Blood Filtration and Blood Cell Deformability

Summary of the proceedings of the third workshop held in London, 6 and 7 October 1983, under the auspices of the Royal Society of the Medicine and the Groupe de Travail sur la Filtration Erythrocitaire

  • John Dormandy

Part of the Developments in Hematology and Immunology book series (DIHI, volume 12)

Table of contents

  1. Front Matter
    Pages I-X
  2. Introduction and welcome

    1. J. A. Dormandy
      Pages 1-1
  3. Welcome on behalf of the Groupe de Travail sur la Filtration Erythrocytaire

  4. The place of red cell filterability in the microcirculation

  5. Effect of white blood cells on red cell filterability and the measurement of red cell deformability

  6. Preparation of blood samples for filtration studies

  7. Comparison of blood filtration systems with other techniques for assessing red cell deformability

  8. New evidence on possible clinical relevance of blood filtration systems

    1. Front Matter
      Pages 69-69
    2. F. Laghi Pasini
      Pages 73-74
    3. J. A. Dormandy
      Pages 76-77
    4. G. D. O. Lowe
      Pages 85-98
    5. M. Verstraete
      Pages 99-100
    6. P. Gaehtgens
      Pages 101-102

About this book


H. J. Meiselman From the theoretical studies of Dr. Skalak, it is clear that white cells can significantly influence the pressure-time profile of a red cell/white cell suspen­ sion, and that the presence of even a small amount of relatively rigid white cells can have a profound effect on the filtration pressure during the latter portion of a filtration experiment. Conversely, white cell effects, regardless of their relative rigidity, are shown to have only minimal effects during the very early (i. e. , 0-2 seconds) phases of the filtration process. Dr. Chien's experimental data support these theoretical studies, in that white cells of different mechan­ ical properties exhibit different pressure-time curves; pressure-time data for mixtures of leucocytes show shapes which can be predicted from the behavior of relatively homogeneous cell populations. The insensitivity of the very early portions of the filtration process to white cells is again reflected in the calculations made by Dr. Hanss. Using the nominal dilutions, white cell concentrations and the total volume of filtered cell suspension, he indicates that usually less than 1 pore out of 100 is liable to blockage by white cells. He thus concludes that, at the 1% accuracy level, initial filtration data should not be affected by mechanical pore blockage by white cells. Experimental studies by Dr. Lowe and Dr. Stuart question the WBC­ insensitivity of the early portion of the filtration process. Using a constant flow system, Dr.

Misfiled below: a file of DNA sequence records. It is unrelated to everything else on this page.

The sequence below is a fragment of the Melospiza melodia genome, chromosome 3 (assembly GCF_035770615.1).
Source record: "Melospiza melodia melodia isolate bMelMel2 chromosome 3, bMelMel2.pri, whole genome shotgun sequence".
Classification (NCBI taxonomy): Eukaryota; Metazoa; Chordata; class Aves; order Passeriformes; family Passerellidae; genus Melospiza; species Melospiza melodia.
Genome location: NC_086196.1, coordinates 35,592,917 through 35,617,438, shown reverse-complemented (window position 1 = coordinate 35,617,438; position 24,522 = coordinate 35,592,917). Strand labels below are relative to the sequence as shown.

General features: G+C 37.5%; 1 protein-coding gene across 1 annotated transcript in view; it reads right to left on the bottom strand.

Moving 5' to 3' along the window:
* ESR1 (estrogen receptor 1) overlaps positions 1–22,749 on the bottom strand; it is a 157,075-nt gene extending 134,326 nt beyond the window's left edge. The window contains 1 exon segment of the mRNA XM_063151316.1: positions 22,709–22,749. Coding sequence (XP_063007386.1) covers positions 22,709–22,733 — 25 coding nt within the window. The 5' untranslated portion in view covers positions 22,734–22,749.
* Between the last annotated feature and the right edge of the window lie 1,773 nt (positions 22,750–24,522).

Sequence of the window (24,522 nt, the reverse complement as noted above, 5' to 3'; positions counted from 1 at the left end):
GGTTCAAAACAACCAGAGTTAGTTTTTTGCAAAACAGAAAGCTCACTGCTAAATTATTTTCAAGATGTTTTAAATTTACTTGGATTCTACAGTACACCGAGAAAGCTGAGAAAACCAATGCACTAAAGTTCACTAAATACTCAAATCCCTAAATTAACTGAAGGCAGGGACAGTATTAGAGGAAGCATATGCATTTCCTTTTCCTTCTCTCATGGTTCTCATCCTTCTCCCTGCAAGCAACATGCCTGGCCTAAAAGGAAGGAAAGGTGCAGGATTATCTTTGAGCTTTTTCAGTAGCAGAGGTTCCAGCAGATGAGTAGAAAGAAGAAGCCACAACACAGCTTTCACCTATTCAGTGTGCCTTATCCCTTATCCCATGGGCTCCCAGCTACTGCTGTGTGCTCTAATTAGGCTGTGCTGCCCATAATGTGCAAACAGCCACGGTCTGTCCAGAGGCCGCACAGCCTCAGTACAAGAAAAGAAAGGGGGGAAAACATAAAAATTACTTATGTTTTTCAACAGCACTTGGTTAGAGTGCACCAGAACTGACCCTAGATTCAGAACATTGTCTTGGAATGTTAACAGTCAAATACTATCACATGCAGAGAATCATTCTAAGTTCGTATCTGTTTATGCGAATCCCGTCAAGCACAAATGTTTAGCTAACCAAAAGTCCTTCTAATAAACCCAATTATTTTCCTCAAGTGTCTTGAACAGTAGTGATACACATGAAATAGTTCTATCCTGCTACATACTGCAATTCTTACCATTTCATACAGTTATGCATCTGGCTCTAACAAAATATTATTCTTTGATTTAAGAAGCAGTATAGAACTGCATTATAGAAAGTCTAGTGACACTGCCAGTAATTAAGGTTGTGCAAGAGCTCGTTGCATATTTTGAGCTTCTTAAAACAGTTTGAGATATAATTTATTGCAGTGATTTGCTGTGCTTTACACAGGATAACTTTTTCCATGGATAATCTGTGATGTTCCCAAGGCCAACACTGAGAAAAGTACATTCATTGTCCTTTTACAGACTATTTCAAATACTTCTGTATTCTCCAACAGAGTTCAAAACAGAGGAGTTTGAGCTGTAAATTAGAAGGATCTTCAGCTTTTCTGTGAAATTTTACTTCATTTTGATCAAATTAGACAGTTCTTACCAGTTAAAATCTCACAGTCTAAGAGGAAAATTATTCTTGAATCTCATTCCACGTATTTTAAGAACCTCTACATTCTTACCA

age behavior blood blood cell cell cells circulation diabetes distribution erythrocyte medicine membrane patients population viscoelastic properties

Editors and affiliations

  • John Dormandy
    • 1
    • 2
  1. 1.St. George’s HospitalLondonUK
  2. 2.St. George’s HospitalLondonUK

Bibliographic information

  • DOI
  • Copyright Information Springer Science+Business Media B.V. 1985
  • Publisher Name Springer, Dordrecht
  • eBook Packages Springer Book Archive
  • Print ISBN 978-0-89838-714-8
  • Online ISBN 978-94-009-5008-5
  • Buy this book on publisher's site